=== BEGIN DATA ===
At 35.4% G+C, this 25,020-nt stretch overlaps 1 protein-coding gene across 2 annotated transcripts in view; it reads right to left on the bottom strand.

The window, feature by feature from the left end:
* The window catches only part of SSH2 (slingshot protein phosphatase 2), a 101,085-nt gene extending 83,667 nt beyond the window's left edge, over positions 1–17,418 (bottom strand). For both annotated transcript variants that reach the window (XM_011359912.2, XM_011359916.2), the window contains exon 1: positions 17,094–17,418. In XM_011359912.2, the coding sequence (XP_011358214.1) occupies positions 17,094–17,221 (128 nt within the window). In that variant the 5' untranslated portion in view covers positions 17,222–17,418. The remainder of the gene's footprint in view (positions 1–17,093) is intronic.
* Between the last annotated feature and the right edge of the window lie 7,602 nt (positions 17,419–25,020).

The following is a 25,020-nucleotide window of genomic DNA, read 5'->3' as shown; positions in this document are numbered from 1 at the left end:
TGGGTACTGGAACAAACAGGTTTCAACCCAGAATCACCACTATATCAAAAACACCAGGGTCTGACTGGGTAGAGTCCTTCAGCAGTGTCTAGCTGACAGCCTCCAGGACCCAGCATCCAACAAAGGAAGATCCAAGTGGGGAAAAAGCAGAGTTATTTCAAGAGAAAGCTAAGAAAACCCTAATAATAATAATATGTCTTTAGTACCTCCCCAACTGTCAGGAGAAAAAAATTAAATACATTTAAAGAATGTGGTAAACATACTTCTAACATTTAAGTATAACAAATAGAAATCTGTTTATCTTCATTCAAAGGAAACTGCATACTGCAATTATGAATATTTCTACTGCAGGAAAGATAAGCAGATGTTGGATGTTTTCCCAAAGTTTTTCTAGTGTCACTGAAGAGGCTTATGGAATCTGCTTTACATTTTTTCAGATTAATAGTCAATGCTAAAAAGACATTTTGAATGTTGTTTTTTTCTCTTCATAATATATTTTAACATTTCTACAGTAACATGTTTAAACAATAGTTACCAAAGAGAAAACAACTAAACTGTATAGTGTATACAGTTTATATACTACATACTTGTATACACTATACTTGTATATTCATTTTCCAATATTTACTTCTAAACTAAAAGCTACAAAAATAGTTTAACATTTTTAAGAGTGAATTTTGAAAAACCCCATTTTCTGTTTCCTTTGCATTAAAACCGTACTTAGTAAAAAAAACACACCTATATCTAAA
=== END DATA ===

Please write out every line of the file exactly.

At 35.4% G+C, this 25,020-nt stretch overlaps 1 protein-coding gene across 2 annotated transcripts in view; it reads right to left on the bottom strand.

The window, feature by feature from the left end:
* The window catches only part of SSH2 (slingshot protein phosphatase 2), a 101,085-nt gene extending 83,667 nt beyond the window's left edge, over positions 1–17,418 (bottom strand). For both annotated transcript variants that reach the window (XM_011359912.2, XM_011359916.2), the window contains exon 1: positions 17,094–17,418. In XM_011359912.2, the coding sequence (XP_011358214.1) occupies positions 17,094–17,221 (128 nt within the window). In that variant the 5' untranslated portion in view covers positions 17,222–17,418. The remainder of the gene's footprint in view (positions 1–17,093) is intronic.
* Between the last annotated feature and the right edge of the window lie 7,602 nt (positions 17,419–25,020).

The following is a 25,020-nucleotide window of genomic DNA, read 5'->3' as shown; positions in this document are numbered from 1 at the left end:
TGGGTACTGGAACAAACAGGTTTCAACCCAGAATCACCACTATATCAAAAACACCAGGGTCTGACTGGGTAGAGTCCTTCAGCAGTGTCTAGCTGACAGCCTCCAGGACCCAGCATCCAACAAAGGAAGATCCAAGTGGGGAAAAAGCAGAGTTATTTCAAGAGAAAGCTAAGAAAACCCTAATAATAATAATATGTCTTTAGTACCTCCCCAACTGTCAGGAGAAAAAAATTAAATACATTTAAAGAATGTGGTAAACATACTTCTAACATTTAAGTATAACAAATAGAAATCTGTTTATCTTCATTCAAAGGAAACTGCATACTGCAATTATGAATATTTCTACTGCAGGAAAGATAAGCAGATGTTGGATGTTTTCCCAAAGTTTTTCTAGTGTCACTGAAGAGGCTTATGGAATCTGCTTTACATTTTTTCAGATTAATAGTCAATGCTAAAAAGACATTTTGAATGTTGTTTTTTTCTCTTCATAATATATTTTAACATTTCTACAGTAACATGTTTAAACAATAGTTACCAAAGAGAAAACAACTAAACTGTATAGTGTATACAGTTTATATACTACATACTTGTATACACTATACTTGTATATTCATTTTCCAATATTTACTTCTAAACTAAAAGCTACAAAAATAGTTTAACATTTTTAAGAGTGAATTTTGAAAAACCCCATTTTCTGTTTCCTTTGCATTAAAACCGTACTTAGTAAAAAAAACACACCTATATCTAAA